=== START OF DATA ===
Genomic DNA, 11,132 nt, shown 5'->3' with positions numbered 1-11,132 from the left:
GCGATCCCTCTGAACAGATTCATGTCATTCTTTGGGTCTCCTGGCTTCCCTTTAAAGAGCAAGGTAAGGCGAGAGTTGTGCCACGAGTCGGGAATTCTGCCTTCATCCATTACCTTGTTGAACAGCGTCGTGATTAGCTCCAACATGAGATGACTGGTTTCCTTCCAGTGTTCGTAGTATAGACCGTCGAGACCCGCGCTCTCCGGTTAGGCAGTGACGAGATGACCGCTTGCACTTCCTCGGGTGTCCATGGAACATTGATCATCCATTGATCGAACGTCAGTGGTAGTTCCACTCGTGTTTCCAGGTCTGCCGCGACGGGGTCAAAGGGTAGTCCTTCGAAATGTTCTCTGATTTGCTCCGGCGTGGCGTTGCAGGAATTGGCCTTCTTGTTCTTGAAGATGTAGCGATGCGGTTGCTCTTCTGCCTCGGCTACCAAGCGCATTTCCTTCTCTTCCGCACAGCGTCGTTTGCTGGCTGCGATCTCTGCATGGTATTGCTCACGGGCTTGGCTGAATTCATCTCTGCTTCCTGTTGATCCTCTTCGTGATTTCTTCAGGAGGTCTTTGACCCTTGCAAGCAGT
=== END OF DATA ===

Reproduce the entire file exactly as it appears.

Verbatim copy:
Genomic DNA, 11,132 nt, shown 5'->3' with positions numbered 1-11,132 from the left:
GCGATCCCTCTGAACAGATTCATGTCATTCTTTGGGTCTCCTGGCTTCCCTTTAAAGAGCAAGGTAAGGCGAGAGTTGTGCCACGAGTCGGGAATTCTGCCTTCATCCATTACCTTGTTGAACAGCGTCGTGATTAGCTCCAACATGAGATGACTGGTTTCCTTCCAGTGTTCGTAGTATAGACCGTCGAGACCCGCGCTCTCCGGTTAGGCAGTGACGAGATGACCGCTTGCACTTCCTCGGGTGTCCATGGAACATTGATCATCCATTGATCGAACGTCAGTGGTAGTTCCACTCGTGTTTCCAGGTCTGCCGCGACGGGGTCAAAGGGTAGTCCTTCGAAATGTTCTCTGATTTGCTCCGGCGTGGCGTTGCAGGAATTGGCCTTCTTGTTCTTGAAGATGTAGCGATGCGGTTGCTCTTCTGCCTCGGCTACCAAGCGCATTTCCTTCTCTTCCGCACAGCGTCGTTTGCTGGCTGCGATCTCTGCATGGTATTGCTCACGGGCTTGGCTGAATTCATCTCTGCTTCCTGTTGATCCTCTTCGTGATTTCTTCAGGAGGTCTTTGACCCTTGCAAGCAGT